A couple of years ago I was lucky enough to win an Echo Dot in a company hackathon. Since then I have been trying to develop Alexa Skills that interest me in my spare time. Before exploring this new field of development, I had been interested in learning and practicing a language that was new to me, Golang (or just Go). Considering Alexa skills are based on web services, one of the area where Go excels, it seemed like a great way to “have my cake and eat it too.”
It was a couple of months ago when I came across a great post by Nic Raboy on writing about writing Alexa Skills with Golang and AWS Lambda which can be found here. Most of the Skills I have developed started before Lambda had first-class support for Go so I am much more comfortable writing Skills using self-hosted web services. Using Lambda for Alexa Skills is definitely a great approach but there are some instances where using your own server might make more sense. If you are looking to reuse an existing server or rapidly prototype an idea then maybe it makes more sense to use this approach.
In this post, I will detail the steps necessary to deploy a web service that can be used to fulfill Alexa Skill requests. To make it easier to compare this approach with using Lambda, the functionality of the Skill will remain almost identical to Nic Raboy’s example. It is only the deployment process that will be changed.Read More
It has been a few years since I last worked on and published an application, otherwise known as a Skill, for Alexa powered voice assistants. My last Skill titled, BART Control, was built out of necessity because of my commuting on the Bay Area Rapid Transit system. While I didn’t open source it, I had created the Skill with Node.js and a publicly available BART web service. Since then I had written a tutorial titled, Create an Amazon Alexa Skill Using Node.js and AWS Lambda, which also focused on Node.js.
I’m a huge fan of Golang and was pleased to see that AWS Lambda recently started to officially support it. AWS Lambda isn’t a requirement to creating Alexa Skills, but it is a huge convenience. To make things even better, Amazon recently sent me an invitation to take part in their developer offer to receive an Amazon Echo Show for publishing another Skill. The offer and Golang inspired me to develop another Skill and this time I wanted to share my process.Read More
I don’t typically write product reviews, but since I’m a huge advocate for the Internet of Things (IoT) and smart home technologies, I think it makes sense to share some opinions. I own an Amazon Echo and a second generation Amazon Echo Dot. Today (November 4th), I received my Google Home that started shipping to everyone this week.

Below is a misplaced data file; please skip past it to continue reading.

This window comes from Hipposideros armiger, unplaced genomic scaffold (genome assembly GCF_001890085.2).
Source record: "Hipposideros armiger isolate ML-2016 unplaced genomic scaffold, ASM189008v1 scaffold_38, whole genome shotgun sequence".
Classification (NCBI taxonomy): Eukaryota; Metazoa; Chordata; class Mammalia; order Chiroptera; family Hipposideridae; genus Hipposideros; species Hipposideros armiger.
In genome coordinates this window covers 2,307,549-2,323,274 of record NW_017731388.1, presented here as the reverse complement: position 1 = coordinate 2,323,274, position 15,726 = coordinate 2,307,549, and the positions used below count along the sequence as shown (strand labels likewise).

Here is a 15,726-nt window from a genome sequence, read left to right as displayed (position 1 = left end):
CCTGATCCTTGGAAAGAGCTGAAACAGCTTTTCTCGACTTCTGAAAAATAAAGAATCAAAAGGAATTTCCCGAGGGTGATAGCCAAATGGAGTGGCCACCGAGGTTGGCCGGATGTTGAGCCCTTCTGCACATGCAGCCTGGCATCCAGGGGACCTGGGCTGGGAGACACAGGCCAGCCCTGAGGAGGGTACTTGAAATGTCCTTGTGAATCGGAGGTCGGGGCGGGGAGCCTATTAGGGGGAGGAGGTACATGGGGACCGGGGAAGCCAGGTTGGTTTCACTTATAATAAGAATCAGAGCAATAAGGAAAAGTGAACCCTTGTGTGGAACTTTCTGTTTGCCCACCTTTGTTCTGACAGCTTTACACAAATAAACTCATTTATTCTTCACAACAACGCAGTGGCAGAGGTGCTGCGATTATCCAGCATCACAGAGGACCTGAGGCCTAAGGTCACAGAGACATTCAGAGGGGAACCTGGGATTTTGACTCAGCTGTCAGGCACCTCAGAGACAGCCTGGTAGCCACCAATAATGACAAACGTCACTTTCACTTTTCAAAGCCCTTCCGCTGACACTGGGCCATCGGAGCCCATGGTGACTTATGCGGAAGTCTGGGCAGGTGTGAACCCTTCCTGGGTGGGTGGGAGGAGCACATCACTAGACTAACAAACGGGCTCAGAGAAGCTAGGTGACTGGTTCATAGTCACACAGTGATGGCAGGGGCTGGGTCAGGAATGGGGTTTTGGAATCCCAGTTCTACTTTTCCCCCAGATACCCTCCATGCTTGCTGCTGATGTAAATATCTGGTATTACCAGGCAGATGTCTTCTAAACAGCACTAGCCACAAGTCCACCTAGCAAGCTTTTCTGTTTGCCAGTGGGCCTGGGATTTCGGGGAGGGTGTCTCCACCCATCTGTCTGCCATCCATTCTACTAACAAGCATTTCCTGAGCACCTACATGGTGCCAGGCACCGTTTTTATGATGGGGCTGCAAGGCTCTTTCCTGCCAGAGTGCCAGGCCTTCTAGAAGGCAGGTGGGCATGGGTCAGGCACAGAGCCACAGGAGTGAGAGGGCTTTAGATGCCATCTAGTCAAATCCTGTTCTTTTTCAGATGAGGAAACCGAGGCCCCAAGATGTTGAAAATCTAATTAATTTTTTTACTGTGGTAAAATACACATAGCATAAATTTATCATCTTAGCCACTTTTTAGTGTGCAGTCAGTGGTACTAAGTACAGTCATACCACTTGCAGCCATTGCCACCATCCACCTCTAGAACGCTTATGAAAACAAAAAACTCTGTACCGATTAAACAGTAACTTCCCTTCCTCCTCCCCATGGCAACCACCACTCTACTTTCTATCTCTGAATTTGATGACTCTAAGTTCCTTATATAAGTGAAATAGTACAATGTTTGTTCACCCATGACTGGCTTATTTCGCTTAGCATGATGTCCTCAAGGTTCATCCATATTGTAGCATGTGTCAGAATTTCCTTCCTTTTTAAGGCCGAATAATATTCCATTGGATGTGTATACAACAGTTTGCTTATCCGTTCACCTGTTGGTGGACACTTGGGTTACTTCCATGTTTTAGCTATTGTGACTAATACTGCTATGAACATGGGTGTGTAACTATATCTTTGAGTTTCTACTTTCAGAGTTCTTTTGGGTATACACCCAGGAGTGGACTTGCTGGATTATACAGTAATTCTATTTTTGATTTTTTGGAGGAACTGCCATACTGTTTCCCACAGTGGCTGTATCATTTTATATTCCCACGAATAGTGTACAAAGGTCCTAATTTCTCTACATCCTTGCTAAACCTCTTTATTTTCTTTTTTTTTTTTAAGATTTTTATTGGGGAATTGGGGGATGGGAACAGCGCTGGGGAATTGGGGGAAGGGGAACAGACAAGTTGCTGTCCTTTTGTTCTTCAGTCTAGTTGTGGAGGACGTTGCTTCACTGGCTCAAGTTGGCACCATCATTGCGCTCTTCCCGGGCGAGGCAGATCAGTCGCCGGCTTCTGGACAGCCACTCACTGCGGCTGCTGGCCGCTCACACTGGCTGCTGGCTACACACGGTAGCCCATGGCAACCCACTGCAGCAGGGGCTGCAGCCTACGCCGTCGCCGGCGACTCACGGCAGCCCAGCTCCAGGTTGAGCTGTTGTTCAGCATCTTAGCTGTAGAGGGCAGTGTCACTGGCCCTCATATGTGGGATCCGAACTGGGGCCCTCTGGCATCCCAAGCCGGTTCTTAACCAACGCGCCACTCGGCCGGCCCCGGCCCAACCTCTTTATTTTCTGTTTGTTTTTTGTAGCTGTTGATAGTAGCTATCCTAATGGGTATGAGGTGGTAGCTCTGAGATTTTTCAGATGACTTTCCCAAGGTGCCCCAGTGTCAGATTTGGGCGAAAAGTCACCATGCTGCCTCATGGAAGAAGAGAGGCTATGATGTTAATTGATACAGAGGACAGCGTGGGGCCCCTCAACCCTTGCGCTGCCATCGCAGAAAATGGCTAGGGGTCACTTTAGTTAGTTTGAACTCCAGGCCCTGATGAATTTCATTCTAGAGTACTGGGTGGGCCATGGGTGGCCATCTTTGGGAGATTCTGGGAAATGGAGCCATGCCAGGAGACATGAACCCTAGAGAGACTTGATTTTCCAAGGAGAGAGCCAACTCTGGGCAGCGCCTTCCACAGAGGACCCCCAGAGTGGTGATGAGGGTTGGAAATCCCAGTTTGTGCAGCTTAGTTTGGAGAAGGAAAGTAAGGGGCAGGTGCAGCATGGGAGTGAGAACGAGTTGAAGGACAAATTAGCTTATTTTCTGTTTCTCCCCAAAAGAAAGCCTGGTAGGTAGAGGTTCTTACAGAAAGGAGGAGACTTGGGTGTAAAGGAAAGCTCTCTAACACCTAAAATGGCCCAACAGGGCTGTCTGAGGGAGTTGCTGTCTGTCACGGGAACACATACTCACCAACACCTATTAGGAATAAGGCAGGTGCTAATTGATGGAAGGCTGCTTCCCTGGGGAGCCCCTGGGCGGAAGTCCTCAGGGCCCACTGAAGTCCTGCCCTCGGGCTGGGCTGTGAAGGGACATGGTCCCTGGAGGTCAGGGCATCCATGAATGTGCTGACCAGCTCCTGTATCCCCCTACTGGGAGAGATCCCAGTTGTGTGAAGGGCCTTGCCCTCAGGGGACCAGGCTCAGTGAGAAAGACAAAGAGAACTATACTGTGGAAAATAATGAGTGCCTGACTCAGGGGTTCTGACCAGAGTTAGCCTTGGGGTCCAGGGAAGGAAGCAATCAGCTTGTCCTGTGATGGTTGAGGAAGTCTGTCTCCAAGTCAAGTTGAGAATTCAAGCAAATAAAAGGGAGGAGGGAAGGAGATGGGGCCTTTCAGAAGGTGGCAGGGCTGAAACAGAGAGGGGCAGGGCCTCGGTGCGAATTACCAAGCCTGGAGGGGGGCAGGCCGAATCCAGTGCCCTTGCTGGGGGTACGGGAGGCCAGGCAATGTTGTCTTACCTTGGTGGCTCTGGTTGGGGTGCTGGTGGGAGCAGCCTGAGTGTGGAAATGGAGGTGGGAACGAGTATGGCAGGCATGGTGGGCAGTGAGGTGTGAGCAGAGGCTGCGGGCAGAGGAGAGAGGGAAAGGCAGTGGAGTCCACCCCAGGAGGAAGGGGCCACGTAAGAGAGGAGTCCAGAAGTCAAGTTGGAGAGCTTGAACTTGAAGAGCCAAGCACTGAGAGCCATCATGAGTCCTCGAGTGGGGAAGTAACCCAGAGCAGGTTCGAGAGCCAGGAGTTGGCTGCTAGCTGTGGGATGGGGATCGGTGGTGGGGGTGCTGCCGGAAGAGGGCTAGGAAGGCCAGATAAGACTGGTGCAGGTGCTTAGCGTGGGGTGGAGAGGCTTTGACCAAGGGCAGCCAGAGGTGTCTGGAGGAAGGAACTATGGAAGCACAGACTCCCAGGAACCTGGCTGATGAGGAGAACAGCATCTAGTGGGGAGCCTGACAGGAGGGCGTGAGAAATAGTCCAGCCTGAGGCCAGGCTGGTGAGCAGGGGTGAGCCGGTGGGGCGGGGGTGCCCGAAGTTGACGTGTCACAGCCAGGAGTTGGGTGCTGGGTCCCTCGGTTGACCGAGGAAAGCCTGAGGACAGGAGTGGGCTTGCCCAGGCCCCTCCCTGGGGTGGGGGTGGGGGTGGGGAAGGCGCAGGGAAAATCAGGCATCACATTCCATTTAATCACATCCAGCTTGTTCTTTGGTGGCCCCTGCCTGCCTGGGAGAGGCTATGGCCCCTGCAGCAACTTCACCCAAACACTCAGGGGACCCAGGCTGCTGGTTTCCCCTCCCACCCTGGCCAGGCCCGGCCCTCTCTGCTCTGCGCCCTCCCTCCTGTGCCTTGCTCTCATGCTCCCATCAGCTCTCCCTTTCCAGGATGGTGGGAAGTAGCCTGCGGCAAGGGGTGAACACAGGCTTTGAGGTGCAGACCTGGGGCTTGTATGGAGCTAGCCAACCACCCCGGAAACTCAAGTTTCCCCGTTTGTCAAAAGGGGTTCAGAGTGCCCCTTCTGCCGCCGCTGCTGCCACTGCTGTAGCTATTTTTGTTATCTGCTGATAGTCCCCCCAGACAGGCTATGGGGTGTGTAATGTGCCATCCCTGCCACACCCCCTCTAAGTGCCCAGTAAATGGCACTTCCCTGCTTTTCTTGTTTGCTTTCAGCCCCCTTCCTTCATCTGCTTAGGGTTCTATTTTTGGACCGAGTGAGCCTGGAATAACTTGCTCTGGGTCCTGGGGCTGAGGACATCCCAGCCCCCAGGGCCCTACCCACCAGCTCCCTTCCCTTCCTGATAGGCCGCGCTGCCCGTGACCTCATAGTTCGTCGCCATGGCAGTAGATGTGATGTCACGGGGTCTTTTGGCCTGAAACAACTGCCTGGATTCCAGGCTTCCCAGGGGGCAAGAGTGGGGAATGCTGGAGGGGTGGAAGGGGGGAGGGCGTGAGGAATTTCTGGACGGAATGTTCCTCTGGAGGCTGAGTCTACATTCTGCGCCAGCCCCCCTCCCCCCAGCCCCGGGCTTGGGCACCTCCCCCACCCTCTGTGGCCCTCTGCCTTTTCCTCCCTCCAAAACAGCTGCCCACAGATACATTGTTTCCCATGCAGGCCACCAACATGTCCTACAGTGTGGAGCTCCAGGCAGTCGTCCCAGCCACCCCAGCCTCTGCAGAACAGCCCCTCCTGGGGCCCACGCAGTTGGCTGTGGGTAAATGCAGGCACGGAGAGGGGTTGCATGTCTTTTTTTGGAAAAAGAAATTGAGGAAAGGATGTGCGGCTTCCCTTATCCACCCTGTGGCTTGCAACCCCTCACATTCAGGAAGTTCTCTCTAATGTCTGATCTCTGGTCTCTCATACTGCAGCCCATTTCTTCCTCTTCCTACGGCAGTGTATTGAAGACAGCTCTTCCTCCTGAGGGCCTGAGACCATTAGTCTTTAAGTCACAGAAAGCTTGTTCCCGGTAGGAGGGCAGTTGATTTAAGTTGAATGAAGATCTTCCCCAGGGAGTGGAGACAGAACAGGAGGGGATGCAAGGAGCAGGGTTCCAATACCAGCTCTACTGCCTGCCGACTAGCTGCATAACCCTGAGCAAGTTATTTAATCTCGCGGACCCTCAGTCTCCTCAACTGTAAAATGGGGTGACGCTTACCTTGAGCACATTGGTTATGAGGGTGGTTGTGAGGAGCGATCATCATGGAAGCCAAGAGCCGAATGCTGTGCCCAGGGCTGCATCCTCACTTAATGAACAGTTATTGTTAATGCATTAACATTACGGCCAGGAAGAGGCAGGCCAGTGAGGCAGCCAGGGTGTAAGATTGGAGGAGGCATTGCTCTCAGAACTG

The following is my opinion between the two brands, where each succeeds and where each falls short.Read More
By now you’re probably aware that I’m all about Amazon Alexa skills since I’m a proud owner of an Amazon Echo. I had released a Alexa skill called BART Control and published a guide on creating a simple skill with Node.js and Lambda. If you went through my Node.js and Lambda guide you probably found it pretty painful to test the skill you were working on. The constant building and uploading to Lambda could easily get out of control. What if I told you there was a much simpler way that could save you a ton of time?
We’re going to take a look at adding test cases for testing an Alexa skill offline without ever having to upload the skill to Lambda.Read More
Recently I published my first skill for Amazon’s Alexa voice service called, BART Control. This skill used a variety of technologies and public APIs to become useful. In specific, I developed the skill with Node.js and the AWS Lambda service. However, what I mentioned is only a high level of what was done to make the Amazon Alexa skill possible. What must be done to get a functional skill that works on Amazon Alexa powered devices?Read More
I am pleased to announce that my first ever skill for Amazon Alexa powered devices has gone live in the Amazon Skill Marketplace. My skill, BART Control, accesses live information about the Bay Area Rapid Transit system in northern California.
If you’re unfamiliar with Amazon Alexa, it can be described as follows per Amazon:
Alexa, the voice service that powers Echo, provides capabilities, or skills, that enable customers to interact with devices in a more intuitive way using voice. Examples of these skills include the ability to play music, answer general questions, set an alarm or timer and more. Alexa is built in the cloud, so it is always getting smarter. The more customers use Alexa, the more she adapts to speech patterns, vocabulary, and personal preferences.
I personally own an Amazon Echo, but there is a wide variety of hardware that is compatible with Amazon’s voice service.
Now let me share some specifics about the skill that I developed and what I used to develop it.Read More